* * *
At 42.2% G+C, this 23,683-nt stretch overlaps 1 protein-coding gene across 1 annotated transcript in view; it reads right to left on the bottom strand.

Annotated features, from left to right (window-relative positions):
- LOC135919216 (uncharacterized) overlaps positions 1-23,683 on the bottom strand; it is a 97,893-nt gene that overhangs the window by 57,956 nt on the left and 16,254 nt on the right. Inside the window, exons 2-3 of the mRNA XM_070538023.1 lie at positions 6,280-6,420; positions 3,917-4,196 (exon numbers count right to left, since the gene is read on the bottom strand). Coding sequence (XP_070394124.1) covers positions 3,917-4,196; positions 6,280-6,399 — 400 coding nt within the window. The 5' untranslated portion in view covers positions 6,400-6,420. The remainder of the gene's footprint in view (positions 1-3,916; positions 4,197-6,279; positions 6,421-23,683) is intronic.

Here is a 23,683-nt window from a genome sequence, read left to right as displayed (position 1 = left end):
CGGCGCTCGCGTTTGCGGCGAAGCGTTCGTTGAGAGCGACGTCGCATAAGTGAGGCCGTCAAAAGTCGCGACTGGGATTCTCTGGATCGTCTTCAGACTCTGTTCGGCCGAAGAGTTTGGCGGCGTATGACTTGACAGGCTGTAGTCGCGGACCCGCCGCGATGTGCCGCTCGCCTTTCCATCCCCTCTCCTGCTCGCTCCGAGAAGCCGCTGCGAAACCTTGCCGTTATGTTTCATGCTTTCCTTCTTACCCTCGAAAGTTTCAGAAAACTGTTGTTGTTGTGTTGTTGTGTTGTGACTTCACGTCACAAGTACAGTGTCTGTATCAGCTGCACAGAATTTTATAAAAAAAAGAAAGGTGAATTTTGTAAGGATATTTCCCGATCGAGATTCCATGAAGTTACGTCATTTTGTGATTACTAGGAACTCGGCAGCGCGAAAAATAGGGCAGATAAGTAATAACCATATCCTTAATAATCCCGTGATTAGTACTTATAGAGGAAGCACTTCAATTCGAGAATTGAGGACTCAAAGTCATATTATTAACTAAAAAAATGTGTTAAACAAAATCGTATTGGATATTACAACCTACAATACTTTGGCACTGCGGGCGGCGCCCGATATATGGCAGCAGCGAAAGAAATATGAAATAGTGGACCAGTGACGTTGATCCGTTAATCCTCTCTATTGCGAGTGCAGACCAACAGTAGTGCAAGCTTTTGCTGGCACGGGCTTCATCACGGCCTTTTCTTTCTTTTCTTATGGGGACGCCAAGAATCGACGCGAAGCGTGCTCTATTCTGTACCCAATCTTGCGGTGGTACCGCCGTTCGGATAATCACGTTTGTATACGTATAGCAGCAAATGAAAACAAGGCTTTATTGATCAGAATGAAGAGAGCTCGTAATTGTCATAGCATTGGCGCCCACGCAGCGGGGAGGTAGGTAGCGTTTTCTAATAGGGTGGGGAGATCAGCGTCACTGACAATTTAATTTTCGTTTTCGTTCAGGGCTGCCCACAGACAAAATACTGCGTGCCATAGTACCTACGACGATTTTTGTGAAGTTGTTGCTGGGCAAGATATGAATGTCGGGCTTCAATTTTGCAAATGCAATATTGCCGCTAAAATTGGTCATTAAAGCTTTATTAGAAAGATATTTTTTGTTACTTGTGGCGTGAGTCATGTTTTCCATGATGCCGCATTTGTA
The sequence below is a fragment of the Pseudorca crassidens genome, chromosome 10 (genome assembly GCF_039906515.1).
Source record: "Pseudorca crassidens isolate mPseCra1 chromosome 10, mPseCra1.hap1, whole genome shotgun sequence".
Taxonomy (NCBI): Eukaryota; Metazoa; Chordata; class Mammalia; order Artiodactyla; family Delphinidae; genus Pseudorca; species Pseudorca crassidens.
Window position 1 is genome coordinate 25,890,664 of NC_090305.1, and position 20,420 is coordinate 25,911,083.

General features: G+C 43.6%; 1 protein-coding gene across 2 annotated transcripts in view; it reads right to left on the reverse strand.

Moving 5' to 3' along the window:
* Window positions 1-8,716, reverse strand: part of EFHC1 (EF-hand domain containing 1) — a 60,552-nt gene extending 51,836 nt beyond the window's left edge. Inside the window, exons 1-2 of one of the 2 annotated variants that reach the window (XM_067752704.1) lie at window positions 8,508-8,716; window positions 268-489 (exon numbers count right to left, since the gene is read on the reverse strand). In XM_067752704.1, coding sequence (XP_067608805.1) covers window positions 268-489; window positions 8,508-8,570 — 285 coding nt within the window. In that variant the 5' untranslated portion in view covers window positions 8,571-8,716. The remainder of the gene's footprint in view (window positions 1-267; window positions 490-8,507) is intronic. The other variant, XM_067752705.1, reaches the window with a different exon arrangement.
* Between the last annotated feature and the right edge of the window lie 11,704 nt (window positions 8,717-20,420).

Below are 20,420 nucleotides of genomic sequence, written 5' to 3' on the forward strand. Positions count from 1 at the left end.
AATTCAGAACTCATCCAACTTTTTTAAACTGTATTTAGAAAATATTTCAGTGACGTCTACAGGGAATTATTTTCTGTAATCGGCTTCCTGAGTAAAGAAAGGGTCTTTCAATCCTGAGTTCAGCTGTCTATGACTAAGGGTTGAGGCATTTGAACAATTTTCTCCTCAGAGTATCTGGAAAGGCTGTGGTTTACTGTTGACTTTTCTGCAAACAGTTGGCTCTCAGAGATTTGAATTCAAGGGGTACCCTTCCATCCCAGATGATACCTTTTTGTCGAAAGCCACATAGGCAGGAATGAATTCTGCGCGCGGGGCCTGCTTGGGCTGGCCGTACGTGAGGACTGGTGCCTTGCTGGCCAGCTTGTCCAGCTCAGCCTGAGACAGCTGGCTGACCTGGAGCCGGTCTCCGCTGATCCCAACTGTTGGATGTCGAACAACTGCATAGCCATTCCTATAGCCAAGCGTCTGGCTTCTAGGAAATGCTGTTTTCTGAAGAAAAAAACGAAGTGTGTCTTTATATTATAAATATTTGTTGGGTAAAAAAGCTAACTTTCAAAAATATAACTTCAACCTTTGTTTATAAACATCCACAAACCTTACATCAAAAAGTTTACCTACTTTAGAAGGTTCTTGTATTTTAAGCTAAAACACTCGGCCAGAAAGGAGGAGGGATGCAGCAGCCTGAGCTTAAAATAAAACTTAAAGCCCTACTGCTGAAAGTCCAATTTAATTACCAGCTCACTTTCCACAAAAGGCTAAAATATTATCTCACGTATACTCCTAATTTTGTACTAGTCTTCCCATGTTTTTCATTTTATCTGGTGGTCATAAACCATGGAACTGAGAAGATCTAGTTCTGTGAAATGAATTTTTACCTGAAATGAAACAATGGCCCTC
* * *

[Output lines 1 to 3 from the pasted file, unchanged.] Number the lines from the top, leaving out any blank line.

At 42.2% G+C, this 23,683-nt stretch overlaps 1 protein-coding gene across 1 annotated transcript in view; it reads right to left on the bottom strand.

Annotated features, from left to right (window-relative positions):
- LOC135919216 (uncharacterized) overlaps positions 1-23,683 on the bottom strand; it is a 97,893-nt gene that overhangs the window by 57,956 nt on the left and 16,254 nt on the right. Inside the window, exons 2-3 of the mRNA XM_070538023.1 lie at positions 6,280-6,420; positions 3,917-4,196 (exon numbers count right to left, since the gene is read on the bottom strand). Coding sequence (XP_070394124.1) covers positions 3,917-4,196; positions 6,280-6,399 — 400 coding nt within the window. The 5' untranslated portion in view covers positions 6,400-6,420. The remainder of the gene's footprint in view (positions 1-3,916; positions 4,197-6,279; positions 6,421-23,683) is intronic.